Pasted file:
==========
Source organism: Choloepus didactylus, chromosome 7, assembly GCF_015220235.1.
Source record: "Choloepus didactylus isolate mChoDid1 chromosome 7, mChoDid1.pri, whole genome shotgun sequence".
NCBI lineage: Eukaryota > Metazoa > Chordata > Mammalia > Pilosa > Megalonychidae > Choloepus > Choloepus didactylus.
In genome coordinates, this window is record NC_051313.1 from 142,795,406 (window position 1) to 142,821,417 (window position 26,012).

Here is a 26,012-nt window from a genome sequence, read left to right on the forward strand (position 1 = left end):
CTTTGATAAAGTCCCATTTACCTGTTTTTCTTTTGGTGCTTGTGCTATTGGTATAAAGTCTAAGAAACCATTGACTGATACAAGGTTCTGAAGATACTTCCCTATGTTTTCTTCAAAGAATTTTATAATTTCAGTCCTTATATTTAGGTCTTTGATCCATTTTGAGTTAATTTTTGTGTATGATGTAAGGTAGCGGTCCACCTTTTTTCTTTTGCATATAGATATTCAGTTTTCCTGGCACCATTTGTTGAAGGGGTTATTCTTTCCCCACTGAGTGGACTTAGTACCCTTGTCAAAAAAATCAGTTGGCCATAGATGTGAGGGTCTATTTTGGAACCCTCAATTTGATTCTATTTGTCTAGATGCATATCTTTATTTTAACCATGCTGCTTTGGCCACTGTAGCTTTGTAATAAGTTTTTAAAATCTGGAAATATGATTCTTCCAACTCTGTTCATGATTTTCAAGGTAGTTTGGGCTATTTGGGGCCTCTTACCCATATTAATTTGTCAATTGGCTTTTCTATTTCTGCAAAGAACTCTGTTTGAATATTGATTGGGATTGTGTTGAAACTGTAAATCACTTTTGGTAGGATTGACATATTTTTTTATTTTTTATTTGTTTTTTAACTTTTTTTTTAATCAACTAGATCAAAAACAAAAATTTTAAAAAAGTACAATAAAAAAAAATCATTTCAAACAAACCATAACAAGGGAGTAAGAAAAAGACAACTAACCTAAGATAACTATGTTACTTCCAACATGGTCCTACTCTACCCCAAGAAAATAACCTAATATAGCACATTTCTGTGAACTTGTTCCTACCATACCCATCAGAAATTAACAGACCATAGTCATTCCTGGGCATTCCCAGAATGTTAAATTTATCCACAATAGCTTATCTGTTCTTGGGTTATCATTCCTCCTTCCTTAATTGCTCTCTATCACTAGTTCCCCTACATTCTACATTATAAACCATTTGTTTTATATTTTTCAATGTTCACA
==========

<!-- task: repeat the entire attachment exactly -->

Source organism: Choloepus didactylus, chromosome 7, assembly GCF_015220235.1.
Source record: "Choloepus didactylus isolate mChoDid1 chromosome 7, mChoDid1.pri, whole genome shotgun sequence".
NCBI lineage: Eukaryota > Metazoa > Chordata > Mammalia > Pilosa > Megalonychidae > Choloepus > Choloepus didactylus.
In genome coordinates, this window is record NC_051313.1 from 142,795,406 (window position 1) to 142,821,417 (window position 26,012).

Here is a 26,012-nt window from a genome sequence, read left to right on the forward strand (position 1 = left end):
CTTTGATAAAGTCCCATTTACCTGTTTTTCTTTTGGTGCTTGTGCTATTGGTATAAAGTCTAAGAAACCATTGACTGATACAAGGTTCTGAAGATACTTCCCTATGTTTTCTTCAAAGAATTTTATAATTTCAGTCCTTATATTTAGGTCTTTGATCCATTTTGAGTTAATTTTTGTGTATGATGTAAGGTAGCGGTCCACCTTTTTTCTTTTGCATATAGATATTCAGTTTTCCTGGCACCATTTGTTGAAGGGGTTATTCTTTCCCCACTGAGTGGACTTAGTACCCTTGTCAAAAAAATCAGTTGGCCATAGATGTGAGGGTCTATTTTGGAACCCTCAATTTGATTCTATTTGTCTAGATGCATATCTTTATTTTAACCATGCTGCTTTGGCCACTGTAGCTTTGTAATAAGTTTTTAAAATCTGGAAATATGATTCTTCCAACTCTGTTCATGATTTTCAAGGTAGTTTGGGCTATTTGGGGCCTCTTACCCATATTAATTTGTCAATTGGCTTTTCTATTTCTGCAAAGAACTCTGTTTGAATATTGATTGGGATTGTGTTGAAACTGTAAATCACTTTTGGTAGGATTGACATATTTTTTTATTTTTTATTTGTTTTTTAACTTTTTTTTTAATCAACTAGATCAAAAACAAAAATTTTAAAAAAGTACAATAAAAAAAAATCATTTCAAACAAACCATAACAAGGGAGTAAGAAAAAGACAACTAACCTAAGATAACTATGTTACTTCCAACATGGTCCTACTCTACCCCAAGAAAATAACCTAATATAGCACATTTCTGTGAACTTGTTCCTACCATACCCATCAGAAATTAACAGACCATAGTCATTCCTGGGCATTCCCAGAATGTTAAATTTATCCACAATAGCTTATCTGTTCTTGGGTTATCATTCCTCCTTCCTTAATTGCTCTCTATCACTAGTTCCCCTACATTCTACATTATAAACCATTTGTTTTATATTTTTCAATGTTCACA